Journalism students getting opportunity thru ESPN

The nation will soon get to see what Dunk City has in store for its encore.
After making history in its first NCAA tournament appearance by making it all the way to the Sweet 16, Florida Gulf Coast University in partnership with the Atlantic Sun conference will have all home basketball games televised nationally on
“The A-Sun started this a couple years ago and now they wanted to expand and this year they expanded to FGCU for obvious reasons,” said Jason MacBain, director of athletics communication.
According to Rick Johnson, general manager of WGCU, the A-Sun reached out to FGCU about six months ago, during the NCAA tournament, about the idea of building a production center inside Alico Arena.
“As we thought about it, we thought it’d be more practical instead of building a control room inside of Alico to buy a trailer or a mobile production unit of some kind that they could use at Alico… baseball, softball field, the swim facilities and other non-athletic events,” Johnson said. “We got a new director of engineering who, for the last two decades, has been in charge of mobile production units. He picked out a truck that was previously used for arena football and had the level of equipment in it that was necessary.”
The next step was to decide who would operate the truck on game day.
“When I got here in early August, the athletics department asked me how we should handle this and I said let’s get the students involved, let’s get the communication school involved,” MacBain said. “That’s how we handled it at St. Bonaventure. I had some past experience with that there. What we did there is very similar to what we’re doing here.”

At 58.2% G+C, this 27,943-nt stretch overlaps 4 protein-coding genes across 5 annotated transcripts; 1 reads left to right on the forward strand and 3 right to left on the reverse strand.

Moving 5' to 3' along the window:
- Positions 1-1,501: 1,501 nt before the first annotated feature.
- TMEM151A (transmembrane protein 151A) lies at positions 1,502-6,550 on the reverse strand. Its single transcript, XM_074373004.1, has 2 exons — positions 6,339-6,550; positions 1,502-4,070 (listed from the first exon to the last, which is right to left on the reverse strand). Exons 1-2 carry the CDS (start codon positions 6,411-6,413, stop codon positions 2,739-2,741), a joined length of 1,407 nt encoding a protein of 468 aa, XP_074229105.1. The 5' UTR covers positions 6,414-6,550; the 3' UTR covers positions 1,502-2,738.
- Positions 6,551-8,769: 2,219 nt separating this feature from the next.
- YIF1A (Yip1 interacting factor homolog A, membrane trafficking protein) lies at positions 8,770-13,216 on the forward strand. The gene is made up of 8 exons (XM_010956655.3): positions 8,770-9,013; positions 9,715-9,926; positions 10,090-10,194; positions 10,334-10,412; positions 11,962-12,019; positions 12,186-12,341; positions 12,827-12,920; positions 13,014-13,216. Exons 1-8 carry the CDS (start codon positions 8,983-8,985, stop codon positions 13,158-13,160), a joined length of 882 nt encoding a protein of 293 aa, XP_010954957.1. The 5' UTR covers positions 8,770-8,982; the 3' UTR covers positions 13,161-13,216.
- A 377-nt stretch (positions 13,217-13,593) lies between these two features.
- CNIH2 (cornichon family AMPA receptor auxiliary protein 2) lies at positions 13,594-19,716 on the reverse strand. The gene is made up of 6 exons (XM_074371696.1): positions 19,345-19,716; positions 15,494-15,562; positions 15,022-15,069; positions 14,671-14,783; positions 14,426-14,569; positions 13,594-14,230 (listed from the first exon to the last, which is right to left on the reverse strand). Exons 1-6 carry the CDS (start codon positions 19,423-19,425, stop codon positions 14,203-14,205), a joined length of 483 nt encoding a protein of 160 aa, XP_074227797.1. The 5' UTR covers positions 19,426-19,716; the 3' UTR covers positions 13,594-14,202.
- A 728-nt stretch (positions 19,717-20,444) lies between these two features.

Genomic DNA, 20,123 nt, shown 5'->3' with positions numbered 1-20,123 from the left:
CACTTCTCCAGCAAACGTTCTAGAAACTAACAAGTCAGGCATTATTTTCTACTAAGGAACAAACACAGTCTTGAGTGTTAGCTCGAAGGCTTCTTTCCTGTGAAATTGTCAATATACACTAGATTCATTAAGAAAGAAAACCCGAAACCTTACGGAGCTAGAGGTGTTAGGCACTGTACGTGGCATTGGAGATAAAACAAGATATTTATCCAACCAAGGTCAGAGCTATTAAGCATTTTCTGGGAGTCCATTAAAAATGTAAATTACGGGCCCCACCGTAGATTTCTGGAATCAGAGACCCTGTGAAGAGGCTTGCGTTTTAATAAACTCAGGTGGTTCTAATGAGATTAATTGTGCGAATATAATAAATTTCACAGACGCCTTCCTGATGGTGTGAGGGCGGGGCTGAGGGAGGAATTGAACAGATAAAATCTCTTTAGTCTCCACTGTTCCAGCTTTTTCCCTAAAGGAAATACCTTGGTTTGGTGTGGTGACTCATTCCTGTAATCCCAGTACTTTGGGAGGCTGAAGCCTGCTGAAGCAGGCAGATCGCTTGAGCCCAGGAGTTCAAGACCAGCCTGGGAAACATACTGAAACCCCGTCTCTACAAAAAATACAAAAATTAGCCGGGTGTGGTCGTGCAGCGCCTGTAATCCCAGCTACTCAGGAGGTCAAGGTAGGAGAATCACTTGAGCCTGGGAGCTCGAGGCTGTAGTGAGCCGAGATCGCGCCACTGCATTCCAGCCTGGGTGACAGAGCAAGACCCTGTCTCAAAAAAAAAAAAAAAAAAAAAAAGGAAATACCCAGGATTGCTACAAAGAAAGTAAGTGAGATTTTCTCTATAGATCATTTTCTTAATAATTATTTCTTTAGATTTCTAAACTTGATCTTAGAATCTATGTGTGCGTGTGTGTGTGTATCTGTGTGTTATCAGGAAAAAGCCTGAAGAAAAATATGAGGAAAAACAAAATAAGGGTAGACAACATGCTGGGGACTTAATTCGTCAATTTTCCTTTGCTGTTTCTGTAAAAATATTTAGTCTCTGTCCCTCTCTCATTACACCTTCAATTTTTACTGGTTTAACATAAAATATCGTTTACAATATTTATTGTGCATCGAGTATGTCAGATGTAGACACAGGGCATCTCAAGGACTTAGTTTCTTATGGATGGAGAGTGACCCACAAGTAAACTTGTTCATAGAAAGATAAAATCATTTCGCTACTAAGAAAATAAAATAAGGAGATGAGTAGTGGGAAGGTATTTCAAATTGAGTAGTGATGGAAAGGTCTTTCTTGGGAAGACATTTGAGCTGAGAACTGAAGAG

MacBain spent the previous three years at St. Bonaventure in Olean, N.Y., where he helped create SBU-TV as the first school to own its own production truck.
“We had a professor as a director who had some previous directing experience and then it was a class,” MacBain said. “There’s no set broadcast class here, so I said let’s just let students know about it. I know there are students who want to be involved in TV production one day.”
MacBain hopes that what FGCU is doing will become as successful as it was at St. Bonaventure.
“It was extremely successful at St. Bonaventure,” MacBain said. “The class capped within minutes of opening. There were always people clamoring to get into it. I believe they capped it at 20. It filled up quickly and it’s one of the most popular classes there. It started about three years ago and it’s really gotten some legs behind it.”
FGCU is now the fourth school in the A-Sun to have games broadcast on ESPN3, but will be the first to have its own truck and have the students run it.
But this production will not just be for basketball games. In the near future, MacBain hopes to broadcast soccer, baseball and softball games and even commencement ceremonies.
“It’s phenomenal. It’s not just for basketball. It showcases the entire university through athletics,” MacBain said. “I don’t think there’s a better way to demonstrate that by some of the financial backing for the equipment and the trailer and what we needed came out of the foundation university account through the office of the president. That shows you right there that this is an athletic-based venture but it’s good for the whole university. It’s not going to be just for basketball, soccer and baseball. It will be for a myriad of different sports and commencement ceremonies. It’s an opportunity to showcase FGCU outside the circle of athletics to not only the area but the nation as well.”
As for the journalism program, Johnson sees this as an opportunity for growth and opportunity.
“I think this will help create a higher profile for the journalism program. I think this will help the program grow,” Johnson said.